Our food and drink commentary this time comes courtesy of ‘Solstice’ author Jennifer Stevenson who tells us about her comfort food: ‘Comfort food is defined as “German or Danish” for me, because those were my maternal grandparents’ comfort foods: whole milk, cream, butter, mashed potatoes with mushroom gravy, lots of noodles with heavy creamy sauces, coffeecakes, homemade cookies, thick soups. Oh, and box food from the 1950s. ’Tony Kushner and Maurice Sendak’s Brundibar gets a review by Rebecca: ‘Pepicek (very small) and Aninku (his sister, even smaller) have a problem: their mother is very sick. The doctor told them to go to town to get milk, but how can two children who have no money buy milk? And how can they get money when they have nothing to sell? They could sing for money … except that Brundibar (Czech slang for bumblebee) can sing much louder than two small children, and he chases them off. With the help of three talking animals, three hundred schoolchildren, and eventually the whole town, they chase off bullying Brundibar, get money and milk for their mommy, and so are happy again.’
Deborah has an appraisal of the newest album from one of her favourites English groups: ‘I’m just on my third listen to Steeleye Span’s Dodgy Bastards. This latest offering from a band I’ve loved since their earliest albums is a mixed bag. Fortunately, the contents are largely on the side of excellence. There is very little here that doesn’t work for me, but what doesn’t work for me really doesn’t.’
Jo says that Telyn is for all ‘those interested in the Welsh tradition should check out Llio Rhydderch, who studied and toured with the fabled Nansi Richards. For the uninitiated, an explanation is in order. The Welsh have a drastically different style of playing, largely due to the nature of the music itself. Their music is ornamented through theme and variation, a more classical style, rather than through the sort of ornamentation heard in Scottish and Irish music.’
Lars has a concert rememberence for us: ‘While in London in the summer of 1977 I went to the now defunct Southwark Folk Festival and for the first time I saw Martin Carthy in action. The festival was held in a teacher’s training college and the evening ended with Martin performing in the middle of the floor in an assembly room. We were just over a hundred sitting on the floor in circles around him. No stage, no microphones, no spectacular lights, just a man, his voice and his guitar. Pure magic. Do not expect me to tell you which songs he sang. I only remember a powerful ‘The Famous Flower of Serving Men’. But I have been a fan ever since.’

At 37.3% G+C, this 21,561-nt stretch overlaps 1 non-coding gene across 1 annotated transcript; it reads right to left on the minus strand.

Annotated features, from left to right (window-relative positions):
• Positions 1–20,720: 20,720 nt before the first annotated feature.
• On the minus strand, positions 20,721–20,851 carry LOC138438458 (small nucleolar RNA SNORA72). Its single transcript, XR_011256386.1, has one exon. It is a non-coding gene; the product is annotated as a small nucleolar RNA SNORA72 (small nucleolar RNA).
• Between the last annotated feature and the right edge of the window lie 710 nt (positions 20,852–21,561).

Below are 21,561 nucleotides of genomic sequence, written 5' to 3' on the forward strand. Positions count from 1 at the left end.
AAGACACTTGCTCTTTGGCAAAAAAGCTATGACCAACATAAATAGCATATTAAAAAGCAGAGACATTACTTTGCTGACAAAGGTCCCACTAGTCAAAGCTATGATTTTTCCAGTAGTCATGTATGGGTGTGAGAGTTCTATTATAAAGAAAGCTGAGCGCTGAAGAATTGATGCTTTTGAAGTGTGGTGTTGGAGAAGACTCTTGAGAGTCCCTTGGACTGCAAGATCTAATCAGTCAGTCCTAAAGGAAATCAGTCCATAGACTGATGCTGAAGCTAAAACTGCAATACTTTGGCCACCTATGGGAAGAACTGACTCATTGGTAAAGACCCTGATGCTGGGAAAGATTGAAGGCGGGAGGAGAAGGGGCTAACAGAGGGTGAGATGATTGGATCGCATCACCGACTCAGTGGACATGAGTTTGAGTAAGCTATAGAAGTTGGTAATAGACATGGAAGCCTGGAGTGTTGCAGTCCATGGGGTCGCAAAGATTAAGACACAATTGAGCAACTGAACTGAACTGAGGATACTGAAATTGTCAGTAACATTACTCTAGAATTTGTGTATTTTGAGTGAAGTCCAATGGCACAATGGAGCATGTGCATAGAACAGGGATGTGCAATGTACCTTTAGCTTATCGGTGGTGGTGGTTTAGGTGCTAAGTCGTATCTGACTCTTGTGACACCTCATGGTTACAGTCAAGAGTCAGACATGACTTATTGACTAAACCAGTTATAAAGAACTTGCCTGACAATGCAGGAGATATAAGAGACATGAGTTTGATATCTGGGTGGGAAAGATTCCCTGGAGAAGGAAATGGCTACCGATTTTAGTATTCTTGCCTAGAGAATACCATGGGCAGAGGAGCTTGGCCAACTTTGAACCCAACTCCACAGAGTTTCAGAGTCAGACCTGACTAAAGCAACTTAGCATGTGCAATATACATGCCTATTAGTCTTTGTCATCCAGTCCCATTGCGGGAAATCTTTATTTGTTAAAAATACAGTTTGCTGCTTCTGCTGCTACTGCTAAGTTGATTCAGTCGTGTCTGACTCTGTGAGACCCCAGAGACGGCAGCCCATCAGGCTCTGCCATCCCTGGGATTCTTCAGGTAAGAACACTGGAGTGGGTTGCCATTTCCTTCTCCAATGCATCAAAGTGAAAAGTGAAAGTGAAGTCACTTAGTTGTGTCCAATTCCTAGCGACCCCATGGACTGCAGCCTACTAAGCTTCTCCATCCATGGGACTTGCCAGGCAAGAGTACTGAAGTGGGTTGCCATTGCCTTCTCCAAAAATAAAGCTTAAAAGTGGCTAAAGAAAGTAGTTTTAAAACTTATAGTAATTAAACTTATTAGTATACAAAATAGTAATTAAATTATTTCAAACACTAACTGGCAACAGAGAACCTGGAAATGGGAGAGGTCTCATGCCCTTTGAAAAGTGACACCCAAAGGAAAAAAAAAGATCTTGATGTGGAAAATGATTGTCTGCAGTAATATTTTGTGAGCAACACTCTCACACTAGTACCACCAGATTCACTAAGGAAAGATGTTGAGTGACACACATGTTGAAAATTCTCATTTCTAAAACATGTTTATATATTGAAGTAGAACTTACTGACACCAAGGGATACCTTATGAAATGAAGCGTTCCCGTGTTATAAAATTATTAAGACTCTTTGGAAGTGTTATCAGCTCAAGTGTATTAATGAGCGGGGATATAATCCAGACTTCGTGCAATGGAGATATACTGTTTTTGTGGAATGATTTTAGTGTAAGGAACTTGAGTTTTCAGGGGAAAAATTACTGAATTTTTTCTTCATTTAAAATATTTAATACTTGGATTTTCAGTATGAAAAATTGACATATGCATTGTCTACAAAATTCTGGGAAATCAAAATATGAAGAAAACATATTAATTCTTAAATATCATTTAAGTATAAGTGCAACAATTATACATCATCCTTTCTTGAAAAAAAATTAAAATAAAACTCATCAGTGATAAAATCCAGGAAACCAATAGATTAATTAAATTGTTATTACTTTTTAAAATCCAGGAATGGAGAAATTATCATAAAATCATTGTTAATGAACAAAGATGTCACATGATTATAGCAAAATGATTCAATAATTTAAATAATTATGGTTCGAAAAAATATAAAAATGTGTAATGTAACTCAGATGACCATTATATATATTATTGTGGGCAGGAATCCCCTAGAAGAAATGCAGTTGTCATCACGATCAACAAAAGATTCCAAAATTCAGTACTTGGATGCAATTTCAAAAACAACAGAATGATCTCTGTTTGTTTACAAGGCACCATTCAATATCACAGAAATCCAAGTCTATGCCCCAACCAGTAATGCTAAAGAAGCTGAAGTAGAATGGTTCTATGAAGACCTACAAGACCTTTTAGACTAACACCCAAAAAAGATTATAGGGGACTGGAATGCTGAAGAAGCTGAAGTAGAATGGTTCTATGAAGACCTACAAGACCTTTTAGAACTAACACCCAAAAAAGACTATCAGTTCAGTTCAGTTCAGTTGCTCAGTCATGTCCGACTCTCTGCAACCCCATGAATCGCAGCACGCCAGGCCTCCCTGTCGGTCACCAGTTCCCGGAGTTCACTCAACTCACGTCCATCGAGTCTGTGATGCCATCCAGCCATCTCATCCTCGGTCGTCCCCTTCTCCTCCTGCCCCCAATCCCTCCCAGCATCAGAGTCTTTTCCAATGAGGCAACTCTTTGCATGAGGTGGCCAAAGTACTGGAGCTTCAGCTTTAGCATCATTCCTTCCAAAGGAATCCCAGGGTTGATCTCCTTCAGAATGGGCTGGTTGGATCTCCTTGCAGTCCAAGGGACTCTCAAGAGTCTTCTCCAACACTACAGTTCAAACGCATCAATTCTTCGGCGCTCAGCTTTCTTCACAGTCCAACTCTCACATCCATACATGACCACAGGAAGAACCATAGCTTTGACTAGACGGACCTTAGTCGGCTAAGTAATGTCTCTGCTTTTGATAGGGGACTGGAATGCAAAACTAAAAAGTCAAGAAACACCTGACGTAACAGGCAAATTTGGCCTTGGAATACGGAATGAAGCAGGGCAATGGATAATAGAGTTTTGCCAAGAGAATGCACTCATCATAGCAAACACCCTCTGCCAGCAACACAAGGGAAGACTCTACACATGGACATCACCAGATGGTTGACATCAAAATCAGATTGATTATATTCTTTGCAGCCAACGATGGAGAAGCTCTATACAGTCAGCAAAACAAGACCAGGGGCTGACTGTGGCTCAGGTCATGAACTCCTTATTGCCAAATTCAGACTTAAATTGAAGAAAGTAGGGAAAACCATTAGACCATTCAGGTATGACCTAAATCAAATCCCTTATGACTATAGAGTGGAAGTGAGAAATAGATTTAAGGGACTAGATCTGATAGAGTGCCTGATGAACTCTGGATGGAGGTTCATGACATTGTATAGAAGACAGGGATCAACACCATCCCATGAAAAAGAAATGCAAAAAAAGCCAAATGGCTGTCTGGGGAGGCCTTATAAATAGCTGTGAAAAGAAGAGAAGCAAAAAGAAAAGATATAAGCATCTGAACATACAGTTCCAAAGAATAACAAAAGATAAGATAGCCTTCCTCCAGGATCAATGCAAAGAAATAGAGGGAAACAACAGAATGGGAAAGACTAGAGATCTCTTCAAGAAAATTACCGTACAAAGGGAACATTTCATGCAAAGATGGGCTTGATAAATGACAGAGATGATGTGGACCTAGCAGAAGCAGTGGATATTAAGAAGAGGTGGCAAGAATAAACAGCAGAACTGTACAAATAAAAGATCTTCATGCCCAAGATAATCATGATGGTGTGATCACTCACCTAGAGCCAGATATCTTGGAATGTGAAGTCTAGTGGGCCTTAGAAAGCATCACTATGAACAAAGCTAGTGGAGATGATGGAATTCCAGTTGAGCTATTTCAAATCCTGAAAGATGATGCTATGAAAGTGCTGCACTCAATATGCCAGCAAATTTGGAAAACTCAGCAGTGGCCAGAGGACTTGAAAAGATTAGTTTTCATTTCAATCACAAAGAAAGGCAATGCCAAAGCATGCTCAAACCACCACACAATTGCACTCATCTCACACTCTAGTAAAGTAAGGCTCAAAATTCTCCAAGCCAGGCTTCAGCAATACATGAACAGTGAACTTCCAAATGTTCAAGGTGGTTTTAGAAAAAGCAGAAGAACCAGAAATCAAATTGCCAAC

Patrick also looks at Welsh music in the guise of a Robin Huw Bowen recording: ‘Hunting The Hedgehog is all traditional music, a collection of Welsh Gypsy tunes handed down through four generations of harpers with nary a hint of Dion. Bowen’s skillful fingers make the instrument sing as only a harp can, portraying the enchantment of a beautiful country and free lifestyle.’
Our What Not is a longstanding question we ask folks, to wit what’s your favorite work by Tolkien. Once again, The Hobbit proves popular as Jasper Fforde says it’s The Hobbit, because it’s the only one I’ve read – I liked it a great deal but was never really into spells, wizards and trolls, so never took it any further.’ it’s worth noting that The Hobbit, despite having a reputation as a children’s book is far and away more popular than The Lord of The Rings. Among the staff, particularly according to Iain Mackenzie, the Estate Librarian, it’s read mostly in the Winter and there’s a reading group for it that’s been around as long as the book has been around.
‘Laying The Silgo Maid’ which is our Coda today is made available courtesy of Brighton, England based singer/songwriter, novelist, poet, and playwright Nick Burbridge and his musical vehicle named McDermott’s 2 Hours (when he’s not collaborating with the Levellers). Nick can slip easily from Irish folk to really great folk rock, so it won’t surprise you ‘tall that Nick’s a favorite of many of us here including myself and we even interviewed him once upon an afternoon.